register 'production.rb' using jruby as bballudfs;


register 'production.groovy' using groovy as bballudfs;


register 'production.py' using streaming_python as bballudfs;

define and UDFs

As was alluded to earlier, define can be used to provide an alias so that you do not have to use full package names for your Java UDFs. It can also be used to provide constructor arguments to your UDFs. define is used in defining streaming commands too, but this section covers only its UDF-related features. For information on using define with streaming, see “stream”.

The following provides an example of using define to provide an alias for org.apache.pig.piggybank.evaluation.string.Reverse:

register 'your_path_to_piggybank/piggybank.jar';
define reverse org.apache.pig.piggybank.evaluation.string.Reverse();
divs      = load 'NYSE_dividends' as (exchange:chararray, symbol:chararray,
                date:chararray, dividends:float);
backwards = foreach divs generate reverse(symbol);

Eval and filter functions can also take one or more strings as constructor arguments. If you are using a UDF that takes constructor arguments, define is the place to provide those arguments. For example, consider a method CurrencyConverter that takes two constructor arguments, the first indicating which currency you are converting from and the second which currency you are converting to:

register 'acme.jar';
define convert com.acme.financial.CurrencyConverter('dollar', 'euro');
divs      = load 'NYSE_dividends' as (exchange:chararray, symbol:chararray,
                date:chararray, dividends:float);
backwards = foreach divs generate convert(dividends);

Calling Static Java Functions

Java has a rich collection of utilities and libraries. Because Pig is implemented in Java, some of these functions can be exposed to Pig users. Starting in version 0.8, Pig offers invoker methods that allow you to treat certain static Java functions as if they were Pig UDFs.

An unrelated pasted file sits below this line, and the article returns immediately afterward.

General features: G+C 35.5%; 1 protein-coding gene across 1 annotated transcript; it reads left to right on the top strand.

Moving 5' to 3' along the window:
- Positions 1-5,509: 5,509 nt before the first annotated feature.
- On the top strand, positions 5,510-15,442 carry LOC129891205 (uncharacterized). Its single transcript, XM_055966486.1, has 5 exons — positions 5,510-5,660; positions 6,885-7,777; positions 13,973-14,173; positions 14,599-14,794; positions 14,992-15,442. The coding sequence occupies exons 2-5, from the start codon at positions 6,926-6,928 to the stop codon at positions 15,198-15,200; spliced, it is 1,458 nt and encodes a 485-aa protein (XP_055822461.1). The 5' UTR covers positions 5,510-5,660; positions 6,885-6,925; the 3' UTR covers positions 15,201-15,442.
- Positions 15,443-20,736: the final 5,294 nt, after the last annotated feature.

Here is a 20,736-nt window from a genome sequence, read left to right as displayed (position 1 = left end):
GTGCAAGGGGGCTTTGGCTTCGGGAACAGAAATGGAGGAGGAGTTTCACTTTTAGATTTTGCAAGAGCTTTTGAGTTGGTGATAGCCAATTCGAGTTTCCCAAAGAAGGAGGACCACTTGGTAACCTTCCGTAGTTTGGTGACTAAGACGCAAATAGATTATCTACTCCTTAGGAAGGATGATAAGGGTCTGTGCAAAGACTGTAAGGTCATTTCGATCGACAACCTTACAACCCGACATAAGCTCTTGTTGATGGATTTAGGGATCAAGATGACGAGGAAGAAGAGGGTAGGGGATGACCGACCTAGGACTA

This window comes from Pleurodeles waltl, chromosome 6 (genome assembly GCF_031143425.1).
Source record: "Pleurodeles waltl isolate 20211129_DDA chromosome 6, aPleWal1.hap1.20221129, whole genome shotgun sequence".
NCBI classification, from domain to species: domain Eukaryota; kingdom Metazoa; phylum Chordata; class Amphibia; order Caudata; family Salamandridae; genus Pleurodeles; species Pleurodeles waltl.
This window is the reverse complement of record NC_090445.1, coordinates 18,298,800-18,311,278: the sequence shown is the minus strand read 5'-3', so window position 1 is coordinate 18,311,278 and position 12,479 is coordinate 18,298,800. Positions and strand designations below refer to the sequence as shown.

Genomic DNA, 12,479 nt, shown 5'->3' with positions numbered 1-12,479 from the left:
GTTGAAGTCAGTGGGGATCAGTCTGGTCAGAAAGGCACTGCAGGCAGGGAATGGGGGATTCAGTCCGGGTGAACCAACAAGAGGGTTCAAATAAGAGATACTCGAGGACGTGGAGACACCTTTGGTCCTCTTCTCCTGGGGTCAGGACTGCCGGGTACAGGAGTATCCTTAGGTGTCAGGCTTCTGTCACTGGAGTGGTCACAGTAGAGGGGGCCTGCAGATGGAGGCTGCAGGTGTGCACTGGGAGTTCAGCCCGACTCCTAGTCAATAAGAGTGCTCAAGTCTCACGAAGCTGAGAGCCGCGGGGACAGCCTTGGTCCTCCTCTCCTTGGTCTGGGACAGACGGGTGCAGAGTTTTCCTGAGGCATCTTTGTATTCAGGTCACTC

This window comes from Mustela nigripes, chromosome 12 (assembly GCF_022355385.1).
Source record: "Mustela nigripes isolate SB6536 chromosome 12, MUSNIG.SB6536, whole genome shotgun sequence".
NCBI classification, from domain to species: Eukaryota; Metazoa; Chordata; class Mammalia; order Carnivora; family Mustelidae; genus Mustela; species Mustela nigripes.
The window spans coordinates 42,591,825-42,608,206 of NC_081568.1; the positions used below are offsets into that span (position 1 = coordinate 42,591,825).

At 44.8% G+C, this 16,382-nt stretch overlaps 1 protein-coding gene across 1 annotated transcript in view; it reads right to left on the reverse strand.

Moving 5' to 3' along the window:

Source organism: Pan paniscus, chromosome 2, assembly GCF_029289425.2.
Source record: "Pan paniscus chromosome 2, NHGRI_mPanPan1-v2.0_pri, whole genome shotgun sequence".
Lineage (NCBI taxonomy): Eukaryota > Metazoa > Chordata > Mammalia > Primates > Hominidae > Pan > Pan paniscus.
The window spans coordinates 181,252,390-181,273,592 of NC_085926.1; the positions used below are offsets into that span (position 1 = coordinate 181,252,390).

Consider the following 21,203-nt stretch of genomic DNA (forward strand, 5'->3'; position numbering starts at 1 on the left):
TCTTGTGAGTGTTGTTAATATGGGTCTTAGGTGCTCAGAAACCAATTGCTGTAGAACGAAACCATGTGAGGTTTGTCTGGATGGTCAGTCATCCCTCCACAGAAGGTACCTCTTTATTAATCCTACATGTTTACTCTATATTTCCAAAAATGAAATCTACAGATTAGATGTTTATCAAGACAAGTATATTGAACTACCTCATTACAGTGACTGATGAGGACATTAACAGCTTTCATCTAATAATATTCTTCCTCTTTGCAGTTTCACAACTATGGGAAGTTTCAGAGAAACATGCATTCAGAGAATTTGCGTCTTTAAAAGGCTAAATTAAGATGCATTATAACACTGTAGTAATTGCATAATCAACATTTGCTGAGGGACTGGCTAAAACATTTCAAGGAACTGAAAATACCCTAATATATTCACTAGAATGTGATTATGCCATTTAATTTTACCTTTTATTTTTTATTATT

Any public static Java function that takes either no arguments or some combination of int, long, float, double, String, or arrays thereof15 and returns an int, long, float, double, or String value can be invoked in this way.

Because Pig Latin does not support overloading on return types, there is an invoker for each return type: InvokeForInt, InvokeForLong, InvokeForFloat, InvokeForDouble, and InvokeForString. You must pick the appropriate invoker for the type you wish to return. These methods take two constructor arguments. The first is the full package, class name, and method name. The second is a space-separated list of parameters the Java function expects. Only the types of the parameters are given. If the parameter is an array, [] (square brackets) are appended to the type name. If the method takes no parameters, the second constructor argument is omitted.

For example, if you wanted to use Java’s Integer class to translate decimal values to hexadecimal values, you could do:

define hex InvokeForString('java.lang.Integer.toHexString', 'int');
divs  = load 'NYSE_daily' as (exchange, symbol, date, open, high, low,
            close, volume, adj_close);
nonnull = filter divs by volume is not null;
inhex = foreach nonnull generate symbol, hex((int)volume);

If your method takes an array of types, Pig will expect to pass it a bag where each tuple has a single field of that type. So, if you had a Java method called com.yourcompany.Stats.stdev that took an array of doubles, you could use it like this:

define stdev InvokeForDouble('com.acme.Stats.stdev', 'double[]');
A = load 'input' as (id: int, dp:double);
B = group A by id;
C = foreach B generate group, stdev(A.dp);

Invokers do not use the Accumulator or Algebraic interfaces, and are thus likely to be much slower and to use much more memory than UDFs written specifically for Pig. This means that before you pass an array argument to an invoker method, you should think carefully about whether those inefficiencies are acceptable. For more information on these interfaces, see “The Accumulator Interface” and “The Algebraic Interface”.

Invoking Java functions in this way does have a small cost because reflection is used to find and invoke the methods.

Invoker functions throw a Java IllegalArgumentException when they are passed null input. You should place a filter before the invocation to prevent this.

Calling Hive UDFs

Pig 0.15 added support for calling Apache Hive UDFs inside Pig.

There are three types of UDFs in Hive: standard UDFs, UDTFs (user-defined table-generating functions), and UDAFs (user-defined aggregate functions). Hive’s standard UDFs are similar to Pig’s standard UDFs, which take one input and produce one output at a time.